‘We have the watch’

All-female naval aviators fly high for the late Capt. Rosemary Mariner

  • LT Kelly “Ston’er” Harris, Strike Fighter Squadron (VFA) 213, landed safely in Maryville after being a part of the first female flyover in history in honor of Capt. Rosemary Mariner. - Crystal Huskey

  • Eight female naval aviators flew in honor of Capt. Rosemary Mariner on Saturday, including Lt. Cdr. Danielle “Purple” Thiriot, right. - Crystal Huskey

  • A “missing man” flyover was held for the late Capt. Rosemary Mariner. Mariner was the first female tactical fighter jet pilot in the United States military, and she paved the way for females in naval aviation. - Crystal Huskey

As naval aviator Lt. Cdr. Danielle “Purple” Thiriot pulled her jet up out of formation and flew high into the sky to symbolize Capt. Rosemary Mariner’s passing, she heard fellow pilot Cdr. Stacy “Stigs” Uttecht say, “For Rosemary.”

“We’re all combat veterans, and we were honoring Capt. Mariner and what she did for us,” Thiriot said. “We stand on the shoulders of giants, and hers were the tallest.”

Thiriot and Uttecht were part of a historic all-female ‘Missing Man’ flyover that took place during Mariner’s funeral service on Saturday.

Mariner and her husband, Tommy, lived in Norris. Tommy Mariner was the senior naval instructor at Anderson County High School for 17 years and was an attack pilot prior to that with the U.S. Navy.

“I’m extraordinarily honored that the Navy is paying attention to this event,” Tommy Mariner said just before Rosemary’s funeral at Norris United Methodist. “People have come from all over the country. This is a sad get-together, but one which hopefully will allow us to recognize the path that Rosemary helped lay.”

Neither Tommy nor Rosemary planned to make a career out of the Navy, but they both discovered quickly how important it had become to them. She had always loved aviation, earning her private pilot’s license by the time she was 17 in San Diego.

“But she knew that to have a naval career, she needed to push to open some doors,” Tommy said.

Capt. Ray Lambert was one of her first mentors. He was an African-American naval aviator and told her, “The way you’re going to survive and do well in this endeavor is to network, talk to people and mentor others,” according to Tommy.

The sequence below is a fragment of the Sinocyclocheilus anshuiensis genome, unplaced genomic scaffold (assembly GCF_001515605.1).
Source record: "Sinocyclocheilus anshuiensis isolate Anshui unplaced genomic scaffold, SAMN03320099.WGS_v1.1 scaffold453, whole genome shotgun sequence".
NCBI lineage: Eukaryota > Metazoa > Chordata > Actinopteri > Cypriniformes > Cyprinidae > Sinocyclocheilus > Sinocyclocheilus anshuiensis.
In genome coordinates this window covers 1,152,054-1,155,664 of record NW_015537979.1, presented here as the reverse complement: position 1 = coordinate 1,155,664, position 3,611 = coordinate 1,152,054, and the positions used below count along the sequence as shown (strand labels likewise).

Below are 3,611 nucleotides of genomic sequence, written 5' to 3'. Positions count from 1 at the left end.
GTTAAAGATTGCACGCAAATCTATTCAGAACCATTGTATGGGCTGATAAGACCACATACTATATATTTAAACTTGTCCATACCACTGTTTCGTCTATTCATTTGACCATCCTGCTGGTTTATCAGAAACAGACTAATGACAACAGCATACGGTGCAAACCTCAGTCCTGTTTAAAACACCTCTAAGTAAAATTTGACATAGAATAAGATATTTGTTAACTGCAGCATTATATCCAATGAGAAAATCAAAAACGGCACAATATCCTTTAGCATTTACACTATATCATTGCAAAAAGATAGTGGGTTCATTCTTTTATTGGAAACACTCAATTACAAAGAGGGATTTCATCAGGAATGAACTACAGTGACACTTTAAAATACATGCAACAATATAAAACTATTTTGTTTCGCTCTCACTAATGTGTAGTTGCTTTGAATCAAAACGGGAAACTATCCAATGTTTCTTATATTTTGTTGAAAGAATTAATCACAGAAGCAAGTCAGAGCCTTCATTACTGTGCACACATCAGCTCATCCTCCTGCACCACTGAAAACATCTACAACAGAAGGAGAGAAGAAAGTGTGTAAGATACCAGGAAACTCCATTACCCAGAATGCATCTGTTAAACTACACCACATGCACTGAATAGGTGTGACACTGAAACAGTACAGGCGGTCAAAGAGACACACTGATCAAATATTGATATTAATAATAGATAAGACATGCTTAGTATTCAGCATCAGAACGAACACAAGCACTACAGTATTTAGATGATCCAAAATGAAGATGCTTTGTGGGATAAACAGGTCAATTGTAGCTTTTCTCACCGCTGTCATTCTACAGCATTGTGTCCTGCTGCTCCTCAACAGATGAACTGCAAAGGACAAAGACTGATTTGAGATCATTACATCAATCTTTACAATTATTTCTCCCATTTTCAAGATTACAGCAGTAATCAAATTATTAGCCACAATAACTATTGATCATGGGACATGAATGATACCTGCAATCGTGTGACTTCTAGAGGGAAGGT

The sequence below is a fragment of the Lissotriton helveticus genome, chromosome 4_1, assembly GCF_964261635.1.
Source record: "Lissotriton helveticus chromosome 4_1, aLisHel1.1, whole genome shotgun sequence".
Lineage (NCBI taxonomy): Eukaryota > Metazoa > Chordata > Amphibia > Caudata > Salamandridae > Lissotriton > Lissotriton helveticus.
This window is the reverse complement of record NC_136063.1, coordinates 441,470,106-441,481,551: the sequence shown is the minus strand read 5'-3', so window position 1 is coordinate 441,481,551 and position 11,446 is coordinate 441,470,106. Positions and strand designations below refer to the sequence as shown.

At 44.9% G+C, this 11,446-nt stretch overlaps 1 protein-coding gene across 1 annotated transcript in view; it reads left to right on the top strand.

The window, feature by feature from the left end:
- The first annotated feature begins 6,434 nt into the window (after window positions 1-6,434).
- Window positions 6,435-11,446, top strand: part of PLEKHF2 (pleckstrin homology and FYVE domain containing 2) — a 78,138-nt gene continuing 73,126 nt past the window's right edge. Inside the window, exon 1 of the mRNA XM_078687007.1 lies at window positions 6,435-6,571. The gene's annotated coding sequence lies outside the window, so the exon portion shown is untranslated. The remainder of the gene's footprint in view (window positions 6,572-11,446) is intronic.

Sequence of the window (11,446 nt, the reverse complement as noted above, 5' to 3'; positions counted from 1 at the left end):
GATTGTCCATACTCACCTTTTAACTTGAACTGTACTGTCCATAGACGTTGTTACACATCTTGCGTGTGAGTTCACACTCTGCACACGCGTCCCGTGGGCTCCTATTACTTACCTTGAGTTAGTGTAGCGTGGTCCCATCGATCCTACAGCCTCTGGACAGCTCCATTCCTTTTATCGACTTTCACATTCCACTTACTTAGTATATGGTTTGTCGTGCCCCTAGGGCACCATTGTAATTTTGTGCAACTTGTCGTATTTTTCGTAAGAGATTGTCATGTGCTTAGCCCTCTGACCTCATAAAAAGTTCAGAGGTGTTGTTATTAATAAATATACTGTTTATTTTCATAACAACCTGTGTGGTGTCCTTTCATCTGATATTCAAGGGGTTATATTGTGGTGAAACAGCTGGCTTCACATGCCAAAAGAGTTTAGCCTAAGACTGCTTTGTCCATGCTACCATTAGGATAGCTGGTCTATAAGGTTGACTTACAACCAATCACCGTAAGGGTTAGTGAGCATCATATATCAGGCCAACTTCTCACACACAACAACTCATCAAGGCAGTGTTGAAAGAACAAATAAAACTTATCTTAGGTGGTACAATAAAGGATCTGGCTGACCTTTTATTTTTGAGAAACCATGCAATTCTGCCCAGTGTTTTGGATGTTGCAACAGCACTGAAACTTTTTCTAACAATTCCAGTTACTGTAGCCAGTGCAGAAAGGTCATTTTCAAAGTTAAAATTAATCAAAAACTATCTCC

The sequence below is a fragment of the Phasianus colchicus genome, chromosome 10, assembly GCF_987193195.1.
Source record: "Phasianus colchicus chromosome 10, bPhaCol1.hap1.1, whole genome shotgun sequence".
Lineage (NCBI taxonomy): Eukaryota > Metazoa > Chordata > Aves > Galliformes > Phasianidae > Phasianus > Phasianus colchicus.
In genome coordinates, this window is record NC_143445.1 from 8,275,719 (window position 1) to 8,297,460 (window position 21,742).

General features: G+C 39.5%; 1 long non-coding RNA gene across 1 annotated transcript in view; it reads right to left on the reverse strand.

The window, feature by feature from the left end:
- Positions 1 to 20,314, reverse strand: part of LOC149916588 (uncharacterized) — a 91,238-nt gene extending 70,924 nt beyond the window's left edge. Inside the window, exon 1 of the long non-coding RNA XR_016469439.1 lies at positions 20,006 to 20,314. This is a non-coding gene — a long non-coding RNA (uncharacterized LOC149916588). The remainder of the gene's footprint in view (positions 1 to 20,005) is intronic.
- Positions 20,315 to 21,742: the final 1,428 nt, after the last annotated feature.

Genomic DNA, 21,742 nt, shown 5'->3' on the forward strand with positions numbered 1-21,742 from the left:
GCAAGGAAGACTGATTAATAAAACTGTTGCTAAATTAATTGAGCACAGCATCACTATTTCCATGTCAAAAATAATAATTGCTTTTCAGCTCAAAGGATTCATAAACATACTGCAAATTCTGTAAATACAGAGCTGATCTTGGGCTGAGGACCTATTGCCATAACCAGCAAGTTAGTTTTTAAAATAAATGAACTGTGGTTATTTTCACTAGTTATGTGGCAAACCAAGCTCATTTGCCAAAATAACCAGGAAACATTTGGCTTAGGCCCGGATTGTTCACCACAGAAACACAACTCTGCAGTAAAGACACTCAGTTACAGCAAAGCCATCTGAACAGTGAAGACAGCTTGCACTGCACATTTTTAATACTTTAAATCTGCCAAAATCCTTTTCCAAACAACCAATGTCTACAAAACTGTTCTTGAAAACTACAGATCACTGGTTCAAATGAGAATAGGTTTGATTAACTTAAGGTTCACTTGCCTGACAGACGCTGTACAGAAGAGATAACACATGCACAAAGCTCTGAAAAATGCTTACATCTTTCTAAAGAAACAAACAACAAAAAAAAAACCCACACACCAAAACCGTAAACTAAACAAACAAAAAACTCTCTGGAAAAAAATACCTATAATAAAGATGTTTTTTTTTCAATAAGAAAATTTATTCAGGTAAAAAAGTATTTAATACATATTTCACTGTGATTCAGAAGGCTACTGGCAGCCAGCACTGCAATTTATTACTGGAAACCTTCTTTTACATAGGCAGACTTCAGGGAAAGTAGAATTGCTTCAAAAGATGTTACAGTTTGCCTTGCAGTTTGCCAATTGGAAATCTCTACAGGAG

“And Rosemary very quickly realized that was sage advice,” he said.

The couple was married almost 39 years.

“We got married in the high desert [of California],” Tommy said. “They loved her in the high desert, and so did I.”

On their first date, he asked her what was most important to her. She told him that she wanted to be seen as a person, not as a “first.”

“She didn’t want to be looked at as exceptional,” he said, “but to be seen as the first person that opened the door and left it open for others to follow her through.”

One of the restrictions placed on Capt. Mariner when she first became a pilot was that she wasn’t allowed to land on an aircraft carrier on the open sea.

But, she wanted to.

It took a decade, but the Navy did end up lifting that restriction, and Mariner did land.

Capt. Mariner mentored lots of men and women, according to Tommy —black and white, rich and poor, and they let her run her squadron the way she wanted to.

According to a press release from the U.S. Navy, after completing flight training in 1974, Mariner was designated a naval aviator and received her Wings of Gold to become the Navy’s first female jet pilot.

She flew the A-4/L Skyhawk and the A-7-ELEVEN Corsair II. She was the first female military aviator to achieve command of an operational air squadron. During Operation Desert Storm, Mariner commanded Tactical Electronic Warfare Squadron 34 (VAQ-34).

She even fought Congress to change the laws and allow women as combat aviators.

She was in the Navy’s first flight-training class for females, becoming one of six graduates.

In 1982, she was among the first females to serve aboard a U.S. Navy warship, the USS Lexington, and qualified as a Surface Warfare Officer.

“She felt it important to go to sea as much as she could,” Tommy said.

She retired in 1997 and moved to Norris with her family. She went on to become a lecturer at the University of Tennessee.

“Life can deal you a lot of curveballs,” she said once in an interview at UT. “You hang in there and you don’t quit. I think the most rewarding thing as a teacher is when people get something and hang in there and do well.”

She passed away on Jan. 24 at age 65 after a five-year long battle with ovarian cancer.

Thiriot first met Mariner at a Women in Aviation conference in 2015. She had already been diagnosed with ovarian cancer.

“But she showed up and had her full dress uniform on and was being inducted into the Hall of Fame,” she said. “She was always so humble.”

Thiriot joined the Navy 12 years ago and knew immediately she wanted to fly.

Her grandfather was a pilot and fought in World War II.

“It was really emotional, being a part of this,” she said. “Our hearts were pounding a little bit too, just understanding that gravity.”

Participating in the flyover is something she considers one of the top moments in her career.

When asked what this all-female flyover would have meant to Rosemary, Tommy answered: “Mission success.”